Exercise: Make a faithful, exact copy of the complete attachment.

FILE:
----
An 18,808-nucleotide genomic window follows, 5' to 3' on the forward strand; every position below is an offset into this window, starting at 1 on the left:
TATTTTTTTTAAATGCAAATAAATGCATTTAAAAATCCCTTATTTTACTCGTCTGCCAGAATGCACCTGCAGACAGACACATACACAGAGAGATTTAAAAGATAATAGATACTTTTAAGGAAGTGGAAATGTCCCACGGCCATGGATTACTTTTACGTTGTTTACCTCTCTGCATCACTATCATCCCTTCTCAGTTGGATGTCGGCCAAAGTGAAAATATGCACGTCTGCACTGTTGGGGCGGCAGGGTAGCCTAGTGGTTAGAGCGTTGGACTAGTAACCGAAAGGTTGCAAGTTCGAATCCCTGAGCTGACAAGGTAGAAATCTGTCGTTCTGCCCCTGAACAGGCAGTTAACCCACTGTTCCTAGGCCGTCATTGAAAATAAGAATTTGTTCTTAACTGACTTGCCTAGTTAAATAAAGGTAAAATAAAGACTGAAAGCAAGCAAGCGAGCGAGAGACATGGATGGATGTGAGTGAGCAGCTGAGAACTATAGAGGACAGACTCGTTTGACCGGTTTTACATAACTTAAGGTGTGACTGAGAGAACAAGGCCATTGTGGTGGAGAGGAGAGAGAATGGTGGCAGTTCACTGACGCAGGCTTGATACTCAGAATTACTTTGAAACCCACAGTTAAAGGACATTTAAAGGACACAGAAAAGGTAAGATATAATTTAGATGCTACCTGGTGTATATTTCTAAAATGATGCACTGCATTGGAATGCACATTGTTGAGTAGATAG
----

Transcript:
An 18,808-nucleotide genomic window follows, 5' to 3' on the forward strand; every position below is an offset into this window, starting at 1 on the left:
TATTTTTTTTAAATGCAAATAAATGCATTTAAAAATCCCTTATTTTACTCGTCTGCCAGAATGCACCTGCAGACAGACACATACACAGAGAGATTTAAAAGATAATAGATACTTTTAAGGAAGTGGAAATGTCCCACGGCCATGGATTACTTTTACGTTGTTTACCTCTCTGCATCACTATCATCCCTTCTCAGTTGGATGTCGGCCAAAGTGAAAATATGCACGTCTGCACTGTTGGGGCGGCAGGGTAGCCTAGTGGTTAGAGCGTTGGACTAGTAACCGAAAGGTTGCAAGTTCGAATCCCTGAGCTGACAAGGTAGAAATCTGTCGTTCTGCCCCTGAACAGGCAGTTAACCCACTGTTCCTAGGCCGTCATTGAAAATAAGAATTTGTTCTTAACTGACTTGCCTAGTTAAATAAAGGTAAAATAAAGACTGAAAGCAAGCAAGCGAGCGAGAGACATGGATGGATGTGAGTGAGCAGCTGAGAACTATAGAGGACAGACTCGTTTGACCGGTTTTACATAACTTAAGGTGTGACTGAGAGAACAAGGCCATTGTGGTGGAGAGGAGAGAGAATGGTGGCAGTTCACTGACGCAGGCTTGATACTCAGAATTACTTTGAAACCCACAGTTAAAGGACATTTAAAGGACACAGAAAAGGTAAGATATAATTTAGATGCTACCTGGTGTATATTTCTAAAATGATGCACTGCATTGGAATGCACATTGTTGAGTAGATAG